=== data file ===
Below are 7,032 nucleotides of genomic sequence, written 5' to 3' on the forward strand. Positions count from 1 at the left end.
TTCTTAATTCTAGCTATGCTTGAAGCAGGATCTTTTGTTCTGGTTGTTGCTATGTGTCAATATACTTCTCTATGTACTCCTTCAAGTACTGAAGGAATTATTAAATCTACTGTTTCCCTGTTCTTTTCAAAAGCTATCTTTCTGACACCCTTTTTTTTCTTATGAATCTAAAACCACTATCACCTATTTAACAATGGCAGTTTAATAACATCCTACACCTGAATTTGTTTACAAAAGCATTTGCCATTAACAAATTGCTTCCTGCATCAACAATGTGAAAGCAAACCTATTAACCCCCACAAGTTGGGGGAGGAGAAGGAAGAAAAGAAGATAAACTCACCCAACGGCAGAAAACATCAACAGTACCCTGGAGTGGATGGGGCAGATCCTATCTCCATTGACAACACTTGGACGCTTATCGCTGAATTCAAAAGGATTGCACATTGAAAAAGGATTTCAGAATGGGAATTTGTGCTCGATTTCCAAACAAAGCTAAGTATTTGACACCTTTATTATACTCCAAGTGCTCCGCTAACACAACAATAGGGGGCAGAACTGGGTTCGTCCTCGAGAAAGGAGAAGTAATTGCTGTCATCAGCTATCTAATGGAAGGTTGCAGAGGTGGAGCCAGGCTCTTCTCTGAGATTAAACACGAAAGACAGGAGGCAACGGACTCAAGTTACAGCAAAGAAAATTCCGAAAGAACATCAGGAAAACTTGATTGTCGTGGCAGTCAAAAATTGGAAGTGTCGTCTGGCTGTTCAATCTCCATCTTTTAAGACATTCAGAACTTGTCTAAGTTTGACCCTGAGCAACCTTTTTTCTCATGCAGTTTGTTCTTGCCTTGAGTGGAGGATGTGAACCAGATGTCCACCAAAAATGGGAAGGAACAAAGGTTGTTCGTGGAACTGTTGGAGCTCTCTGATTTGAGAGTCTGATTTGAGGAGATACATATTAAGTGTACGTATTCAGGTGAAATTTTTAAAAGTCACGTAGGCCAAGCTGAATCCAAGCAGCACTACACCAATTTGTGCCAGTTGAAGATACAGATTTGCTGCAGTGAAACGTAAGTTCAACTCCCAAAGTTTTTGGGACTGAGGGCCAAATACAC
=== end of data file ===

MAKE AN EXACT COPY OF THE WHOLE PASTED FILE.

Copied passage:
Below are 7,032 nucleotides of genomic sequence, written 5' to 3' on the forward strand. Positions count from 1 at the left end.
TTCTTAATTCTAGCTATGCTTGAAGCAGGATCTTTTGTTCTGGTTGTTGCTATGTGTCAATATACTTCTCTATGTACTCCTTCAAGTACTGAAGGAATTATTAAATCTACTGTTTCCCTGTTCTTTTCAAAAGCTATCTTTCTGACACCCTTTTTTTTCTTATGAATCTAAAACCACTATCACCTATTTAACAATGGCAGTTTAATAACATCCTACACCTGAATTTGTTTACAAAAGCATTTGCCATTAACAAATTGCTTCCTGCATCAACAATGTGAAAGCAAACCTATTAACCCCCACAAGTTGGGGGAGGAGAAGGAAGAAAAGAAGATAAACTCACCCAACGGCAGAAAACATCAACAGTACCCTGGAGTGGATGGGGCAGATCCTATCTCCATTGACAACACTTGGACGCTTATCGCTGAATTCAAAAGGATTGCACATTGAAAAAGGATTTCAGAATGGGAATTTGTGCTCGATTTCCAAACAAAGCTAAGTATTTGACACCTTTATTATACTCCAAGTGCTCCGCTAACACAACAATAGGGGGCAGAACTGGGTTCGTCCTCGAGAAAGGAGAAGTAATTGCTGTCATCAGCTATCTAATGGAAGGTTGCAGAGGTGGAGCCAGGCTCTTCTCTGAGATTAAACACGAAAGACAGGAGGCAACGGACTCAAGTTACAGCAAAGAAAATTCCGAAAGAACATCAGGAAAACTTGATTGTCGTGGCAGTCAAAAATTGGAAGTGTCGTCTGGCTGTTCAATCTCCATCTTTTAAGACATTCAGAACTTGTCTAAGTTTGACCCTGAGCAACCTTTTTTCTCATGCAGTTTGTTCTTGCCTTGAGTGGAGGATGTGAACCAGATGTCCACCAAAAATGGGAAGGAACAAAGGTTGTTCGTGGAACTGTTGGAGCTCTCTGATTTGAGAGTCTGATTTGAGGAGATACATATTAAGTGTACGTATTCAGGTGAAATTTTTAAAAGTCACGTAGGCCAAGCTGAATCCAAGCAGCACTACACCAATTTGTGCCAGTTGAAGATACAGATTTGCTGCAGTGAAACGTAAGTTCAACTCCCAAAGTTTTTGGGACTGAGGGCCAAATACAC